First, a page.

Hi Jeff -
This is in response to Jeff Chester's comment to my previous post - where he says it is "inappropriate" for me to be involved because of my connections with the marketing world. (I'm also linked nformally to TRUSTe and to the EFF, for what it's worth.)
First, Jeff, thanks for taking the trouble to write. Here's an open-letter response:
Jeff Chester is free to - and does - disagree, but I think it makes total sense to have a marketer as *one* of the judges, just as it makes sense to have at least one consumer and one consumer advocate...and beyond that, to mix it up a little. We are not about to award a government contract that would need "objective" criteria, whatever those are. In fact, I think he is taking this all way too seriously; it's merely a light-hearted educational effort - an attempt to get people to pay attention to something about which they are mostly both ignorant and paranoid.
My *real* goal is simply to have a variety of explanations and views aired - including Jeff's! - and to encourage people to think for themselves and make their own judgments - about the videos, about the data they share, about the qualifications and biases of the judges, about the motivations of marketers and their "trusted" partners, and the motivations of self-designated consumer advocates.
Personally, I believe in disclosure of conflicts and biases. I'm biased and proud of it.
And so is everyone else. So I want people to have enough information to define and protect their own interests and understand others' interests, rather than have someone else purport to handle everything for them. Individuals have different preferences, about everything from what happens to their data, to what products they buy, what ads they click on and what videos they watch.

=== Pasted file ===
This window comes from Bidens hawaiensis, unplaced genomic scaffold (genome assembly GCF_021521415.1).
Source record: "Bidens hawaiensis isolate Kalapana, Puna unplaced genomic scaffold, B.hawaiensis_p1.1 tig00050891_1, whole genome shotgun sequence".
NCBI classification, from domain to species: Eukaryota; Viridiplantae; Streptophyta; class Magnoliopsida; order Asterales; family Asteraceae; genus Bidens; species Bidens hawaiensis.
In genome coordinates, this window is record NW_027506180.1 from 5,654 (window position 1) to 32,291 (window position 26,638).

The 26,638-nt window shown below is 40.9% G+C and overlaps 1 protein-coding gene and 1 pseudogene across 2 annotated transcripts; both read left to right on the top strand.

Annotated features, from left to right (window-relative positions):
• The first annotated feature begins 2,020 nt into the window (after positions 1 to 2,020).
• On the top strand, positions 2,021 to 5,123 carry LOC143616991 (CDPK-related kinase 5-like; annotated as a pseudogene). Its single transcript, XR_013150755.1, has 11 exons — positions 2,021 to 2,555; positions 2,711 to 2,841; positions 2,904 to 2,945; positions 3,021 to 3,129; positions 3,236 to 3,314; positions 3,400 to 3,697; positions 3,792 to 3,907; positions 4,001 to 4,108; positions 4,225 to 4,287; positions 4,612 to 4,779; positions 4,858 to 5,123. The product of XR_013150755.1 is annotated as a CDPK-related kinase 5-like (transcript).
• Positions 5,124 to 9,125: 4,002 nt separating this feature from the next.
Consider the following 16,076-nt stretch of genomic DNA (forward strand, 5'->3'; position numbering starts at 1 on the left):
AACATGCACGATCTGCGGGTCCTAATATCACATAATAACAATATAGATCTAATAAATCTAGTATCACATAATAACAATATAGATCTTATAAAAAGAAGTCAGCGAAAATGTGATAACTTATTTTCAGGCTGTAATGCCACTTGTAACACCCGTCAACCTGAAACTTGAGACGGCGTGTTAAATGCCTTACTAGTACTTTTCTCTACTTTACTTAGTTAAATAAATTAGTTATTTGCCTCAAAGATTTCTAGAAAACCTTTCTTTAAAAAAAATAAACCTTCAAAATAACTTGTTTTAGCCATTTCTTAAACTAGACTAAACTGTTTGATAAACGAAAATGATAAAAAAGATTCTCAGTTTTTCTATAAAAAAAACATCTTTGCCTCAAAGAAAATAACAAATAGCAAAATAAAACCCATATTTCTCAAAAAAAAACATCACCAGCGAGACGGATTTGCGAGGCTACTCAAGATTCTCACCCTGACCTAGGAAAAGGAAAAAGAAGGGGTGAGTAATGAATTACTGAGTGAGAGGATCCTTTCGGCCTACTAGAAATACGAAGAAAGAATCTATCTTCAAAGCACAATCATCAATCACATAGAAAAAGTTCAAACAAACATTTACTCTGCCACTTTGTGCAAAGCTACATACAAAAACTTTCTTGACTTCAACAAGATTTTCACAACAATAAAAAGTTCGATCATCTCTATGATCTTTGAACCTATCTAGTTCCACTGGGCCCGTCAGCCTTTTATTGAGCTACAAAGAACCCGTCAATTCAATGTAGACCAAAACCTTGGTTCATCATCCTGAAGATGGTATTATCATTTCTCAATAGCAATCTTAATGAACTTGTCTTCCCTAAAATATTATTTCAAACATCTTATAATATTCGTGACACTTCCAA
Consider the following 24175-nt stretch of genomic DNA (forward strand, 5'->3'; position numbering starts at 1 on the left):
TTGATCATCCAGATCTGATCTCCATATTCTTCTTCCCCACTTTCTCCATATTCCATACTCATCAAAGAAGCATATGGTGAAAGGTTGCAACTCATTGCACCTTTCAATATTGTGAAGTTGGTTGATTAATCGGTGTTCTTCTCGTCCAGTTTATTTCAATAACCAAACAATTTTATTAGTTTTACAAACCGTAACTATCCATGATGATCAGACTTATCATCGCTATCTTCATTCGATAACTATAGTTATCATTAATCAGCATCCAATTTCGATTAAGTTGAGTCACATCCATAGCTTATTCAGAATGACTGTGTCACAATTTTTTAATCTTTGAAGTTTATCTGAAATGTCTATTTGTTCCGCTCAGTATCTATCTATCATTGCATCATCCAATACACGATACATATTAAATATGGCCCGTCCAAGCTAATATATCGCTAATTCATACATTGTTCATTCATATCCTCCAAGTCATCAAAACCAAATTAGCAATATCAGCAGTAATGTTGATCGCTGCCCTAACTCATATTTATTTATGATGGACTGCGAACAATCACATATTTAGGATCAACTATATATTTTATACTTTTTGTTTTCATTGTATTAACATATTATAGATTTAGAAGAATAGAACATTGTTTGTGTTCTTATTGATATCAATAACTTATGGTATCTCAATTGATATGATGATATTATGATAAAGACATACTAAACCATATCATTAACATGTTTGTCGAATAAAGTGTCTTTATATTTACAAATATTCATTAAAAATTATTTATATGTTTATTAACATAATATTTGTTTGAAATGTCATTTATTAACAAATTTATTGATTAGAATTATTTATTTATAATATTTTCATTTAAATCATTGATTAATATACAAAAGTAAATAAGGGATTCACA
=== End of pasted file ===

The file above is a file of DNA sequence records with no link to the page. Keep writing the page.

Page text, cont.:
The problem is that so much discussion of this stuff is boring to anyone other than experts, and so people don't bother to understand it. With luck, the videos will make it interesting.
And finally, as I said, I fully xpect a couple of the videos to be about abuse, and I expect the judges to discuss that, too.. I think that is a good thing. There are reasons cookies have a bad reputation, and it's worth understanding those reasons and making accurate distinctions between use and abuse (and not just of cookies, but of data).
FWIW - I one ran a workshop on spyware - yes, not just adware - and to some folks' initial horror, I insisted on inviting people from the top-4 adware/spyware companies, along with anti-spyware vendors, a lawyer for Ellit Sptizer, and people from the FTC.. It was one of the best meetings I have ever held or attended, and I would guess that most of the participants would say the same. It's amazing how much you can learn if you have an open mind...and if the info is presented in an interesting way.